FAST Stroke test advice

How to Help Someone Having a Stroke

How to Help Someone Having a Stroke?

This post explains how to help someone who may be having a stroke. We regularly update our how to blogs, so bookmark this page for your future reference on how to help someone who may be having a stroke. Last Updated: 10 July 2019

How to Identify a Suspected Stroke – Act FAST

How to Help Someone Having a Stroke? The signs and symptoms of a stroke vary from person to person but usually begin suddenly. As different parts of your brain control different parts of your body, your symptoms will depend on the part of your brain affected and the extent of the damage.

Strokes are usually associated with older people, but can also affect younger adults and even children. This article from The BBC tells the story of a young woman who suffered a stroke while alone at home.

The main stroke symptoms can be remembered with the word FAST: Face-Arms-Speech-Time.

  • Face – the face may have dropped on one side, the person may not be able to smile or their mouth or eye may have drooped. Ask them to show you their teeth, they may struggle to do this.
  • Arms – the person with suspected stroke may not be able to lift both arms and keep them there because of arm weakness or numbness in one arm. You could also hold out both your hands ask them to squeeze your fingers – they may not be able to grip with one hand.
  • Speech – their speech may be slurred or garbled, or the person may not be able to talk at all despite appearing to be awake.
  • Time – it is time to dial 999 immediately if you suspect ANY of these signs or symptoms.

How to Help Someone Having a Stroke?

If you suspect that you or someone else is having a stroke, phone 999 immediately and ask for an ambulance.

Even if the symptoms of a stroke disappear while you are waiting for the ambulance to arrive, you or the person having the stroke should still go to hospital for an assessment, usually involving a CT Scan.

What do you do when someone is having a stroke?

  1. Call 999 immediately
  2. Stay with the casualty
  3. Take a few notes, so you can remember what happened. Particularly the time that the casualty was last know to be OK. Tell this to the emergency services.
  4. Do not offer the person food or medicine
  5. Stay calm and keep a positive outlook
  6. If the person is conscious, sit or lay them down with their head slightly raised and supported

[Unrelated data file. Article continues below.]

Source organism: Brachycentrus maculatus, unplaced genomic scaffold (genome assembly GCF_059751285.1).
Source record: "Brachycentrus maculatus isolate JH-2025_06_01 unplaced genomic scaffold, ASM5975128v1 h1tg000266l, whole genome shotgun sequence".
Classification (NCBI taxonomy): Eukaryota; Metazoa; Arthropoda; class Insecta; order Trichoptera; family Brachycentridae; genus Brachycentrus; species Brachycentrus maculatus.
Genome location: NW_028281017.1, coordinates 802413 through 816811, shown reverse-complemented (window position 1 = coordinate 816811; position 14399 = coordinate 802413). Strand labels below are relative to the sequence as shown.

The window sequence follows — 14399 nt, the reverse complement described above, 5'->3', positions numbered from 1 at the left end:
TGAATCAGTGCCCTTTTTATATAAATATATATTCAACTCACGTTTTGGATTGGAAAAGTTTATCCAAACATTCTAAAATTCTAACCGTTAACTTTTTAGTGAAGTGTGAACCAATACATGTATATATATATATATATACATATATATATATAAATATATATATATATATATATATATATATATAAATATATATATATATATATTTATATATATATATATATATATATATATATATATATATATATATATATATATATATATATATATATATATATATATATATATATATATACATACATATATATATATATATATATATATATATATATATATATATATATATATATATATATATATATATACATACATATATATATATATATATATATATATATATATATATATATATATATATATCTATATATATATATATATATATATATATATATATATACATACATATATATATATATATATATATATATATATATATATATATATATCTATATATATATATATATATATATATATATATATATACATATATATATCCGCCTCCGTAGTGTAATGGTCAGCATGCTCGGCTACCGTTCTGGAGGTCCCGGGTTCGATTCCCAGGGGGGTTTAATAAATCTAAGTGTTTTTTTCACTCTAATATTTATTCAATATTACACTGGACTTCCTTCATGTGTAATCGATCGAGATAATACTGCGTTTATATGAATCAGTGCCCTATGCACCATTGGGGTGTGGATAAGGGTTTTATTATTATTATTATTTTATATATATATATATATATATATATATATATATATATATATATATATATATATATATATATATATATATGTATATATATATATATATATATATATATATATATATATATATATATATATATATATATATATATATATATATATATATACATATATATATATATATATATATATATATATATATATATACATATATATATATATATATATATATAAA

7. Loosen any restrictive clothing that could cause breathing difficulties.
  8. If weakness is obvious in any limb, support it and avoid pulling on it when moving the person.
  9. If they are unconscious place the casualty in the recovery position
  10. If they are not breathing start CPR straightaway.

Other possible Stroke symptoms

Symptoms in the FAST test identify most strokes, but occasionally a stroke can cause different symptoms. Other symptoms and signs may include:

  • Complete paralysis of one side of the body
  • Sudden loss or blurring of vision
  • Dizziness
  • Confusion
  • Difficulty understanding what others are saying
  • Problems with balance and co-ordination
  • Difficulty swallowing
  • A sudden and very severe headache resulting in a blinding pain unlike anything experienced before
  • Loss of consciousness

If you live with or care for somebody in a high-risk group, such as someone who is elderly or has diabetes or high blood pressure, being aware of the symptoms is even more important.

’Mini-stroke’ or transient ischaemic attack (TIA)

Symptoms that disappear quickly (and in less than 24 hours) may mean you have had a transient ischaemic attack (TIA) and you could be at risk of having a full stroke in the near future.

The symptoms of a TIA are the same as a stroke, but they tend to only last between a few minutes and a few hours before disappearing completely.

Although the symptoms do improve, a TIA should never be ignored as it is a serious warning sign there is a problem with the blood supply to your brain and means you are at an increased risk of having a stroke in the near future.

If you have had a TIA, you should contact your GP, local hospital or out-of-hours service, as soon as possible.

Further information

If you’d like to know more about Strokes, there is a further article on our blog below. You might also be interested in this presentation that took place at the First Aid Conference 2019 in which Alan Flynn from the Stroke Association describes his personal experience of suffering a stroke.

We also found this article detailing the ACLS Suspected Stroke Algorhythm interesting. It’s follows the American Heart Association Guidelines, rather than European Resuscitation Guidelines, but gives an interesting insight into ‘what happens next’ after the emergency services have taken over.

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